Child care centres “on notice” after underpaying workers almost $170,000

17 August 2014

The Fair Work Ombudsman has put a chain of child care centres in Perth on notice to comply with workplace laws after finding it had underpaid more than 160 staff.

The chain, which runs centres throughout the metropolitan area, short-changed its employees almost $170,000 between July, 2012 and September last year.

Employed in child care, cleaning and kitchen positions, the workers were underpaid amounts ranging from less than $10 to $4900.

The underpayments were the result of the employer classifying the workers incorrectly under the Children's Services Award 2010 and making errors in calculating their base hourly rates.

Fair Work Ombudsman Natalie James says the employer has no history of non-compliance and co-operated fully with Fair Work inspectors to immediately reimburse employees all their outstanding entitlements.

“When we find employers who have made mistakes, our preference is always to educate them about their obligations and work with the business to resolve the issues without using formal enforcement mechanisms,” she said.

“This is an example of our fair, reasonable and proportionate response to employers who admit their mistakes, fix them immediately and put systems in place to ensure the errors are not repeated in future.”

The underpayments came to the Fair Work Ombudsman’s attention during a pro-active education and compliance campaign involving audits of up to 350 child care centres nationally, including up to 30 in Western Australia. 

The full results of this campaign will be released publicly later this year.

Ms James says the discovery of the underpayments should remind all employers how important it is for them to take the time to ensure they are aware of the minimum pay rates applicable to their staff.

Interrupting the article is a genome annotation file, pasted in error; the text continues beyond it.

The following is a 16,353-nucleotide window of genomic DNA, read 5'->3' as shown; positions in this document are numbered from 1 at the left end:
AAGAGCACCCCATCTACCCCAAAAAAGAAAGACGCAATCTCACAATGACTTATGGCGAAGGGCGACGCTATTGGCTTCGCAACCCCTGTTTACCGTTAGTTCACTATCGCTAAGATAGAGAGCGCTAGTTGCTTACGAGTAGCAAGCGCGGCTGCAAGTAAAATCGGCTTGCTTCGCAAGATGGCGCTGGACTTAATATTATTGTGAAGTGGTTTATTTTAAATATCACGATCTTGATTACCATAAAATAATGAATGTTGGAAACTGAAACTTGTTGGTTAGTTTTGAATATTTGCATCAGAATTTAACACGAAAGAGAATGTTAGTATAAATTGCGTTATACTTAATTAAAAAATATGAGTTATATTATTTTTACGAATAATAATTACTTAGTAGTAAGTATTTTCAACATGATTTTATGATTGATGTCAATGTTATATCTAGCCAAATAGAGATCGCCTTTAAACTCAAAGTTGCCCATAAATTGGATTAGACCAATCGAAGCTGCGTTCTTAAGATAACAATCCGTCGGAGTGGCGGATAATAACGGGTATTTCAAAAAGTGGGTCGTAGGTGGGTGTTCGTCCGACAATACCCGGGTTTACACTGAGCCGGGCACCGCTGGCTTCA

“A small mistake left over time can easily result in a hefty bill for back-payment of wages – so it is important employers get it right in the first place,” she said.

Ms James gave as an example, the additional recovery of more than $105,000 for dozens of other workers in and around Perth over the past few months.

In Morley, 13 workers at a cleaning business received a total of $20,900 – an average $1600 each – as a result of being underpaid over 14 months in 2012-2013.

The employees were paid flat hourly rates of $20, which led to underpayment of their shift allowances and penalty rates for overtime, weekend work, afternoon shifts and early shifts.

Ms James says the underpayments occurred because the employer had been paying employees under the wrong Award.  

Other recent recoveries include:

  • $20,300 for eight staff at a café in East Perth short-changed their casual loadings and weekend penalty rates in 2012-13.
  • $17,600 for an administration assistant at a Perth CBD mining services business not paid his long service leave entitlements upon termination of employment earlier this year.
  • $10,000 for 18 workers – including a young worker – at an East Perth accommodation business underpaid the minimum hourly rate and weekend penalty rates over a 10-month period in 2012-2013.
  • $7700 for four shop assistants – including three young workers – at a Joondalup retail business underpaid the minimum hourly rate between 2013 and earlier this year.
  • $6400 for a child care worker at Cannington not paid her annual leave entitlements upon termination of employment last year.
  • $6000 for an administrative assistant at an Osborne Park business not paid her annual leave entitlements upon termination of employment last year.